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Exchanging Marriage Visits: Ije Nleta

Looking out for a partner: Ije di na Ije nwanyi

Looking out for a partner: Ije di na Ije nwanyi

            First, one has to grow up, get all the required education, employment, leadership capacity and all else and then express readiness to settle down. Unlike in the west where lovers live together in one house or apartment before starting a marital life, the Igbo will frown at any form of co-habitation before marriage. Co-habiting before marrying is viewed as immoral and intolerable prodigality, especially on the part of the male. When a male is ready to marry, his family initiates the search for a bride. This search often follows a circle of relations beginning with ego and proceeding from inside to outside or asking close relations (iju ikwu na ibe). That is, the search begins with some close kin and valued friends, and then moves to other kin, neighbours, and villages or towns. A bride is only searched for from outside when the close kin circle fails to provide or endorse a bride. Upstanding and successful women in the village are approached first, and asked to introduce sisters and close relations as candidates for marriage. Of course, a less than ‘upstanding’ woman would not be approached in the same way. The search for a wife begins when a young man is considered mature in that he has been initiated into the masculine skills considered necessary for survival. Girls, on the other hand, are considered mature when they have mastered hygienic, household, and socially-related feminine chores. Males, with the help of their families and relatives, make known to their friends their intention of finding a ‘good’ girl to marry. Markets and ceremonies are visited with the purpose of observing and inquiring about marriageable girls (icho nwanyi). Usually, several girls will be selected for closer observation until the suitor settles on one through a process of iju ajuju (inquiries surrounding the selection of a bride and determining marriage suitability). The girl’s family will also make similar inquiries so that they can refuse a suitor if they are not satisfied that their daughter would be comfortable in the groom’s family. This refusal may occur even after the formal approach with palm wine and kola nuts has taken place and the intention to marry has been declared. This refusal is referred to as ekweghi na ije olulu a, literally meaning, ‘we do not accept this proposal.’ Metaphorically, it also means ‘the road did not go’ for the suitor (uzo ekweghi oguga). Emphasis is placed on the compatibility of families as a major issue when considering the suitability of marriage partners. In the event the girl has received important gifts such as unused wears, jewelries, money, and pictures, it is expected that she will arrange to have them returned, and keeping them would weigh heavily on her conscience.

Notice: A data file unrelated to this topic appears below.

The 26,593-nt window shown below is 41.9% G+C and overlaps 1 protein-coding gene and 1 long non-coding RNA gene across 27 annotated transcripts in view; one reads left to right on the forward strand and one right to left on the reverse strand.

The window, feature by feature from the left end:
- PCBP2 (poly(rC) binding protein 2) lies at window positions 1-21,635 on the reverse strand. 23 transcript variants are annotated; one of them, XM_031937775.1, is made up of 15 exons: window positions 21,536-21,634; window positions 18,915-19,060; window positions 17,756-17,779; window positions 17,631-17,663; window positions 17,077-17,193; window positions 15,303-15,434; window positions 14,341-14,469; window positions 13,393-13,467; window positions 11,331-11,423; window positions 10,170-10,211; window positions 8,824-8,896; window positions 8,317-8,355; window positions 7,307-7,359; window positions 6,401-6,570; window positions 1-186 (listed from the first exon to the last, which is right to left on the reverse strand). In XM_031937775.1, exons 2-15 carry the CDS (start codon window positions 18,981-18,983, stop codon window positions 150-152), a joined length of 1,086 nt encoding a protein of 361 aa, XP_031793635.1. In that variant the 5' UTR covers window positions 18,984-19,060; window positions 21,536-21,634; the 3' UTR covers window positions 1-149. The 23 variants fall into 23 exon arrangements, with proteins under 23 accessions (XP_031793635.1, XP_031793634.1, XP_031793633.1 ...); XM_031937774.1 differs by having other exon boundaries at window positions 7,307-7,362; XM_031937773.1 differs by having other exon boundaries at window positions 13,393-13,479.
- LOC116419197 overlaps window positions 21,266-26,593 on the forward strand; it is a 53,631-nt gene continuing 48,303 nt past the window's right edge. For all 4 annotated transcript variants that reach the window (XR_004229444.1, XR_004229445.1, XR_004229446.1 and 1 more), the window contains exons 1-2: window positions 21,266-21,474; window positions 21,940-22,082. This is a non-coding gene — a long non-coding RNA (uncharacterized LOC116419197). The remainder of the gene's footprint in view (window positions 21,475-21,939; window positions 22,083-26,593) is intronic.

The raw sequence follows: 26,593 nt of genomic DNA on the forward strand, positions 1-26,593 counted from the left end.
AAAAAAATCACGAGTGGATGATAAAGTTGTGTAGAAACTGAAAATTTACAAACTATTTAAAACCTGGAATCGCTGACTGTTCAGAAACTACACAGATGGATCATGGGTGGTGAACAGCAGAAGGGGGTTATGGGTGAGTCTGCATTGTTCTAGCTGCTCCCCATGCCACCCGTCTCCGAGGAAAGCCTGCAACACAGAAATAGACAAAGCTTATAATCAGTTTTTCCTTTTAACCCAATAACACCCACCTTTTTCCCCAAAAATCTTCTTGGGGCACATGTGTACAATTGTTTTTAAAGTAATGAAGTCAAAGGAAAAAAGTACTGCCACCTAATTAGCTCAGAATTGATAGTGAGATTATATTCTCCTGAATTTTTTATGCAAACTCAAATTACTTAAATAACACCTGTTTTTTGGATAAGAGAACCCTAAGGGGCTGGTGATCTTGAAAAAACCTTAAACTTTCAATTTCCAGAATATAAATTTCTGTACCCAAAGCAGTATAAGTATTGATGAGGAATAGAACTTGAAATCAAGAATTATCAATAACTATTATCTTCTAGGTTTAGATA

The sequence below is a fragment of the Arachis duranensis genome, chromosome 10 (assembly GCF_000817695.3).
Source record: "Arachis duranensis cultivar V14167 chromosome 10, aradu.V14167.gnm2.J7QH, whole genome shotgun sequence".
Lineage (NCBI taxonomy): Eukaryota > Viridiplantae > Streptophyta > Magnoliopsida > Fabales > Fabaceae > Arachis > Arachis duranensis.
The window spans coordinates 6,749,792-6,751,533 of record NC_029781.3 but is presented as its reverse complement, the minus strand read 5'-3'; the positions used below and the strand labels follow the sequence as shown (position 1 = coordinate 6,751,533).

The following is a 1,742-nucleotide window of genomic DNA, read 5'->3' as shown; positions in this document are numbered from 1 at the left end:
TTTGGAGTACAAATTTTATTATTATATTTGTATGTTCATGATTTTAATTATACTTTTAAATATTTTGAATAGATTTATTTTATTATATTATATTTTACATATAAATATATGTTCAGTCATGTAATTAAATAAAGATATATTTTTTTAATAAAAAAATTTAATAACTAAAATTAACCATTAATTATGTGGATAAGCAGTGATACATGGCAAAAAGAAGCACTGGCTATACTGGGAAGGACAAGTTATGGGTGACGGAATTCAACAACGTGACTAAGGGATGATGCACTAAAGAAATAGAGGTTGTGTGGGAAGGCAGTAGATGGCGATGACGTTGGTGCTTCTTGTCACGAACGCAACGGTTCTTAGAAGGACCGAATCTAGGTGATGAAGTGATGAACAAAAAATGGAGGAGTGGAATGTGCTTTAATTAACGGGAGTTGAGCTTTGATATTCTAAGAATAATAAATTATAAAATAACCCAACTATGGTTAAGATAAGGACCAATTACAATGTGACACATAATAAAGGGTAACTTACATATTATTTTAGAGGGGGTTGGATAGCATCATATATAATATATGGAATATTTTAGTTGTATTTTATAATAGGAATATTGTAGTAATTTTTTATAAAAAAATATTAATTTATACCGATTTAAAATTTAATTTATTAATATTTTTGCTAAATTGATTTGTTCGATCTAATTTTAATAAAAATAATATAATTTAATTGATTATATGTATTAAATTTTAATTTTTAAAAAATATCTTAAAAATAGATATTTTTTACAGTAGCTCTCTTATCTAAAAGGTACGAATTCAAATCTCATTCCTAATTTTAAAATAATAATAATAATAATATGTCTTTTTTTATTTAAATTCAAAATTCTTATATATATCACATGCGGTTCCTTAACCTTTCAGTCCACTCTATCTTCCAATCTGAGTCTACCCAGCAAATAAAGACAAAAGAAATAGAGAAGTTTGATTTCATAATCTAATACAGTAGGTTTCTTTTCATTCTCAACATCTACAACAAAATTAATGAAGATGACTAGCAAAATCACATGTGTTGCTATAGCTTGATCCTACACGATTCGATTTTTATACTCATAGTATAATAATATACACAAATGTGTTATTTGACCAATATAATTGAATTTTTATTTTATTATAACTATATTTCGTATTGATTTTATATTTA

If it is the man who decides that he is no longer interested in marrying a family’s daughter, the process for withdrawing is different; any subsequent traditional market days of ‘wine carrying’ (ibu mmai ogo) cease, and no excuses are made for withdrawing. No apology is made, no efforts are made to reschedule the event, and the indication of the man’s intention to discontinue the courtship is clearly understood by the girl’s family.

Marriage inquiries are directed toward different issues of individual and collective importance and also serve to officially inform the parents and the girl of the suitor’s intentions so that they can accept or reject his advances (igwa nne na nna and iju nwata nwanyi ma okwere ekwe). Soliciting acceptance, both privately and publicly, from both the man and the woman is a task performed by kin-people prior to payment of significant expenses constituted in the bridewealth commencing. On the one hand, the groom’s family concentrates on looking for a morally, physically sound, and appealing agboghobia (bride). On the other hand, the bride’s family focuses on securing a financially-capable suitor who will be able to pay out a rich bridewealth as equally noted by Iroegbu in 2007, Okehie-Offoha in 1996 and Nnoromele in 1998 respectively. The families’ divergent hopes and expectations are played out depending on the number, and category, of suitors that approach the girl’s family with the intent to propose marriage. Once the contact is established and intention considered, visiting begins with respect and this amounts to ije nleta, going to view a husband’s homestead.       


Click Links Below To Read Rest Of Article:

Looking out for a partner: Ije di na Ije nwanyi

  Exchanging Marriage Visits: Ije Nleta 

 Paying Bride Price Ceremony and Taking a Bride Home

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Conclusion of Igbo Marriage

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